Muni may have new light-rail route with historic cars

Muni may soon expand its light-rail service — but in a way that connects with the transit agency’s past.

In 1979, Muni officials proposed the E-Embarcadero line, which would run from Fisherman’s Wharf to the train depot at Fourth and King streets. That route, however, was shelved in consideration of the shorter

F-Market route, which was proposed a year later, according to Rick Laubscher, president of the Market Street Railways, a nonprofit organization dedicated to preserving Muni’s past.

Now, Muni is looking at funding that would allow it to rehabilitate its historical streetcars and add theE-Embacadero route to its service.

Officials from San Francisco County Transportation Authority, the agency in charge of dispensing tax revenue for local transportation projects, have recommended allocating $3.5 million for the $24 million streetcar rehabilitation project. Today, the SFCTA Plans and Programs Committee will formally decide whether to move the proposal forward to the agency’s board.

The rehabilitation project is the beginning stage of a five-year plan to overhaul Muni’s entire historic streetcar fleet.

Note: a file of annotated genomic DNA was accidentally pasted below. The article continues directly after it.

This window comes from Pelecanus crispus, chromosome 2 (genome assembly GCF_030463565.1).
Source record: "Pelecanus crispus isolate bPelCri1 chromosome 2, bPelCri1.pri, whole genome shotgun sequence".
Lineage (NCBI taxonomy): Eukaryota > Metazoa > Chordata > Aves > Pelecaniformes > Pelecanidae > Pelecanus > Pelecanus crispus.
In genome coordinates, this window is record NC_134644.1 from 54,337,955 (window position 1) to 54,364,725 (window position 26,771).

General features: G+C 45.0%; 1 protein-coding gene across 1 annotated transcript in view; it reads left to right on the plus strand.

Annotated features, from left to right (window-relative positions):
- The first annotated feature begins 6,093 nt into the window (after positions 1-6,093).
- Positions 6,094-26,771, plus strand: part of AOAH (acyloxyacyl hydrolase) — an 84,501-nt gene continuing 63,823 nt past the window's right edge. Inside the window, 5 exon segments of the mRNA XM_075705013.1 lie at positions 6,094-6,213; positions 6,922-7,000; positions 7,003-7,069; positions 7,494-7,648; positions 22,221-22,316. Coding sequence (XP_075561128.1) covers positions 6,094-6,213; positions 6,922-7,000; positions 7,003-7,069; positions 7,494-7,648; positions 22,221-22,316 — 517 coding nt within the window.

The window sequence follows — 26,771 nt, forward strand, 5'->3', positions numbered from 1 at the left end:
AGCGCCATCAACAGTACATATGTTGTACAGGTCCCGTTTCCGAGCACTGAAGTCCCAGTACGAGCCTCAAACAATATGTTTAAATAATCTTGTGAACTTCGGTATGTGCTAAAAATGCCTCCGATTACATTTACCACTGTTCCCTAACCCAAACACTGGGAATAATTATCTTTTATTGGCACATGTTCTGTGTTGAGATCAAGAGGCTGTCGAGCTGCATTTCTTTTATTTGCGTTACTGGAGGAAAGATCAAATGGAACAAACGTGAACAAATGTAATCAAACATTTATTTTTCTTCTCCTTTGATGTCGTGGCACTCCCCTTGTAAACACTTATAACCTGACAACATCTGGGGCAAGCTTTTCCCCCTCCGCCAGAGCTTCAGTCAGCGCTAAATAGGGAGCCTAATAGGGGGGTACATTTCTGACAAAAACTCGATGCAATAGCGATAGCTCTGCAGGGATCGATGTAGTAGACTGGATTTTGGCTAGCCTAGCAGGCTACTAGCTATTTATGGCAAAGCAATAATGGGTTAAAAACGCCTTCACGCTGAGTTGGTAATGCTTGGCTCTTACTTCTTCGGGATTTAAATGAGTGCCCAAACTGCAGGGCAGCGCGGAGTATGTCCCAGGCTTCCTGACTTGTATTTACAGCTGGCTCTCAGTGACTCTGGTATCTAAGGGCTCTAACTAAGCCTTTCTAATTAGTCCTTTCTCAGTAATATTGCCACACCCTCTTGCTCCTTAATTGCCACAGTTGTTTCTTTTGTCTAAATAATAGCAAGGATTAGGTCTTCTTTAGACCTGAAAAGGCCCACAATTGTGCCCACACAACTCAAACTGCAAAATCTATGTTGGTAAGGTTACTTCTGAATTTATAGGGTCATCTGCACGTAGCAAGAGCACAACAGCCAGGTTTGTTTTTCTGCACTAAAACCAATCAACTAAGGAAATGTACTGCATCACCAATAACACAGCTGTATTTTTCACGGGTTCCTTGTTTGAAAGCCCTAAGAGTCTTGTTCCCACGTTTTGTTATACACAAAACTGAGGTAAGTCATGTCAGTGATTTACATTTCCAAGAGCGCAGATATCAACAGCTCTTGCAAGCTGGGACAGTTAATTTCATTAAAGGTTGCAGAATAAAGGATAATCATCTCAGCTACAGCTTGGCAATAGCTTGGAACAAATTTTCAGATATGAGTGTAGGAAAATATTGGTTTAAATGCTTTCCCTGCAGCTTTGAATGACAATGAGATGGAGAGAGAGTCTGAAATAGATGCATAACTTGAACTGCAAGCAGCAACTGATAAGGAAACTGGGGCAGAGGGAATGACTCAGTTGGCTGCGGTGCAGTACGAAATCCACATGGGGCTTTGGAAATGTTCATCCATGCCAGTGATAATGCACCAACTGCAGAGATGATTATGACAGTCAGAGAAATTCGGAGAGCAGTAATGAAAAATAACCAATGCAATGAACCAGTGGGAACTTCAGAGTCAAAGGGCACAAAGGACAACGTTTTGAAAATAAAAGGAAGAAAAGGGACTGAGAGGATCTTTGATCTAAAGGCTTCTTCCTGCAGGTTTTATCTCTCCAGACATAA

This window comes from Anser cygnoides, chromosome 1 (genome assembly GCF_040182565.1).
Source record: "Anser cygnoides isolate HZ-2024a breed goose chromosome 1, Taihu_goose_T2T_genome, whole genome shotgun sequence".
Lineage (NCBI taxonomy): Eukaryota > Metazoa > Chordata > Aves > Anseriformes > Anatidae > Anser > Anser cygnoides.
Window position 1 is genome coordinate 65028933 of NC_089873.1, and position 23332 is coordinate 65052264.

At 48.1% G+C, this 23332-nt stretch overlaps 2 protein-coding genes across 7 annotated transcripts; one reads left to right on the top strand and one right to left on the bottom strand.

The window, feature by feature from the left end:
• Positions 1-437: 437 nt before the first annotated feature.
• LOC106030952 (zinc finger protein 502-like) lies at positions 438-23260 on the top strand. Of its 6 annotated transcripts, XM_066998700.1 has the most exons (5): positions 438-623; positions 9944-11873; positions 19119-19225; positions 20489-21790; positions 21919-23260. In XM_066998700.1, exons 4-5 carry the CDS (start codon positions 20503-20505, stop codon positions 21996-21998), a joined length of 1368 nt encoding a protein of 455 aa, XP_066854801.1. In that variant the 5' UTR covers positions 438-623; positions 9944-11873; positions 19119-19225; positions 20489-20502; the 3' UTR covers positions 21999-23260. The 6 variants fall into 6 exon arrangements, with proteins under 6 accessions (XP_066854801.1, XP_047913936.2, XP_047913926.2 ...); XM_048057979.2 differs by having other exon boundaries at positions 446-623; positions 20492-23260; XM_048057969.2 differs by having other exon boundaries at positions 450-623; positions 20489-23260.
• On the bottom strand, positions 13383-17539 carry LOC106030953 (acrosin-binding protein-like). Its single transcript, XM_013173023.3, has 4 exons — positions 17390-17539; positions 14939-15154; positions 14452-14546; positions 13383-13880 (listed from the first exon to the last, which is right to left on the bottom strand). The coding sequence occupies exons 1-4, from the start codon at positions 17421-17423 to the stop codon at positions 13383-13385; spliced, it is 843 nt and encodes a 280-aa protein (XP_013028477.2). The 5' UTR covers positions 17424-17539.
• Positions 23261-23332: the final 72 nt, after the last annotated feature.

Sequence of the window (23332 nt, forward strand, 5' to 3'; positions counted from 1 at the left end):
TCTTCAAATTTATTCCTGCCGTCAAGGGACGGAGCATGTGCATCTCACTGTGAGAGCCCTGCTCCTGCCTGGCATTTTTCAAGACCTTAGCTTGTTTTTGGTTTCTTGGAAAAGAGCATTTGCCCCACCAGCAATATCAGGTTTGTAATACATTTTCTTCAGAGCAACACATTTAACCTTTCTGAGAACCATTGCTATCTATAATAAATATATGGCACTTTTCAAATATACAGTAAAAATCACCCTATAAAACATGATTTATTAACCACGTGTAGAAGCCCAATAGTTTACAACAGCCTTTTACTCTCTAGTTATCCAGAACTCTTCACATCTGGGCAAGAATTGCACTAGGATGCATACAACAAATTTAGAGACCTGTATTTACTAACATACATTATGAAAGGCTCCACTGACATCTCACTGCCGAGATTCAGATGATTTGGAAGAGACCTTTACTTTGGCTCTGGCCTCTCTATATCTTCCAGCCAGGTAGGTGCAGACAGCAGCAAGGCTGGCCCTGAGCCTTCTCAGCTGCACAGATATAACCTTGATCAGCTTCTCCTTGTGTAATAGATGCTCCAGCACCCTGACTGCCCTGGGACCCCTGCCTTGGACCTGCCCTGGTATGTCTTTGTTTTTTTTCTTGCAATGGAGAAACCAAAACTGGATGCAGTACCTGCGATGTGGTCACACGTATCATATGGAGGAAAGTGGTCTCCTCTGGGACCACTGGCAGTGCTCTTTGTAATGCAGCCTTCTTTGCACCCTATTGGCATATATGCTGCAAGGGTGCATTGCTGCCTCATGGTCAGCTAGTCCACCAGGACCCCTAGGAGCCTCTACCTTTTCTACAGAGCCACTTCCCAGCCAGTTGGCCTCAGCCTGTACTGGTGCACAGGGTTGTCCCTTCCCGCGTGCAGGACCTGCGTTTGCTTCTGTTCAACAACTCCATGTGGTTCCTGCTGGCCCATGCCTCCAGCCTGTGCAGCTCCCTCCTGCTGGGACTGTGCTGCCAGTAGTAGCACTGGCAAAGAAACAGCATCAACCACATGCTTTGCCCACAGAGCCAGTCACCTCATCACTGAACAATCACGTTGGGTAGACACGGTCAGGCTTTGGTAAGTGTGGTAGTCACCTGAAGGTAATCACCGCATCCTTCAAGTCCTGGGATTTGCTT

Because there is no terminal loop at the Caltrain station, all vehicles on the E-Embarcadero route must be double-ended streetcars, or “torpedoes.” The line needs at least 12 fully functioning torpedoes to maintain service that runs every 15 minutes for 20 hours a day, according to San Francisco Municipal Transportation Agency documents.

SFMTA has only three torpedoes in regular service and five in limited service. The rehab project would introduce four more into service by 2012.

“Rehabbing the torpedoes is a necessary step before we can consider E-line service,” Muni spokesman Judson True said.

True said the SFMTA still does not have a date for when service might begin, but the line was included in the department’s Transit Effectiveness Project, a recently completed study that recommended more efficient public-transportation routes.

Popular among tourists and workers shuffling from the Financial District to Fisherman’s Wharf, the F-Market line carries 18,520 people each day, according to SFMTA ridership data.

“It makes sense to expand the F-line service,” True said. “It well serves our transportation needs and it provides a link to our transit past.”

wreisman@sfexaminer.com

Bay Area NewsLocalTransittransportation

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